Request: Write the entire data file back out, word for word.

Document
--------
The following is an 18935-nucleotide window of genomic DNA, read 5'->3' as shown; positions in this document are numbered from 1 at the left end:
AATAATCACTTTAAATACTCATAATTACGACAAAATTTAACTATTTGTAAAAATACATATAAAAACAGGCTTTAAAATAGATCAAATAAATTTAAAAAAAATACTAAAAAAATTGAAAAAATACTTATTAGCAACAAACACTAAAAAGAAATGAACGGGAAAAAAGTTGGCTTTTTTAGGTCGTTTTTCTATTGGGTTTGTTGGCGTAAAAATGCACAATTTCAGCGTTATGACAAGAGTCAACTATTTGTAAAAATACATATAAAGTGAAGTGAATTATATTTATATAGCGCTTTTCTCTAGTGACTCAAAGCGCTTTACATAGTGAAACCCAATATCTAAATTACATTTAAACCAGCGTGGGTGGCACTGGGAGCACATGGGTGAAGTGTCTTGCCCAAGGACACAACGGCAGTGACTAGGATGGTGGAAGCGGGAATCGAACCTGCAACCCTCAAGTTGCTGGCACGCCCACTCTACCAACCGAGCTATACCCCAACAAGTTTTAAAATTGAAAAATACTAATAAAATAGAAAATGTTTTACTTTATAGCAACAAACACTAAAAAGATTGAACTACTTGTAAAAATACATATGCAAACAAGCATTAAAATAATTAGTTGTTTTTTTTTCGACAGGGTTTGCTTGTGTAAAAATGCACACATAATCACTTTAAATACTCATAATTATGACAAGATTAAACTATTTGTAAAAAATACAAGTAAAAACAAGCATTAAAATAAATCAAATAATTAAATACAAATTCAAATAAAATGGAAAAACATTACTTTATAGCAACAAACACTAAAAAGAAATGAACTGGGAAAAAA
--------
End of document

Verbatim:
The following is an 18935-nucleotide window of genomic DNA, read 5'->3' as shown; positions in this document are numbered from 1 at the left end:
AATAATCACTTTAAATACTCATAATTACGACAAAATTTAACTATTTGTAAAAATACATATAAAAACAGGCTTTAAAATAGATCAAATAAATTTAAAAAAAATACTAAAAAAATTGAAAAAATACTTATTAGCAACAAACACTAAAAAGAAATGAACGGGAAAAAAGTTGGCTTTTTTAGGTCGTTTTTCTATTGGGTTTGTTGGCGTAAAAATGCACAATTTCAGCGTTATGACAAGAGTCAACTATTTGTAAAAATACATATAAAGTGAAGTGAATTATATTTATATAGCGCTTTTCTCTAGTGACTCAAAGCGCTTTACATAGTGAAACCCAATATCTAAATTACATTTAAACCAGCGTGGGTGGCACTGGGAGCACATGGGTGAAGTGTCTTGCCCAAGGACACAACGGCAGTGACTAGGATGGTGGAAGCGGGAATCGAACCTGCAACCCTCAAGTTGCTGGCACGCCCACTCTACCAACCGAGCTATACCCCAACAAGTTTTAAAATTGAAAAATACTAATAAAATAGAAAATGTTTTACTTTATAGCAACAAACACTAAAAAGATTGAACTACTTGTAAAAATACATATGCAAACAAGCATTAAAATAATTAGTTGTTTTTTTTTCGACAGGGTTTGCTTGTGTAAAAATGCACACATAATCACTTTAAATACTCATAATTATGACAAGATTAAACTATTTGTAAAAAATACAAGTAAAAACAAGCATTAAAATAAATCAAATAATTAAATACAAATTCAAATAAAATGGAAAAACATTACTTTATAGCAACAAACACTAAAAAGAAATGAACTGGGAAAAAA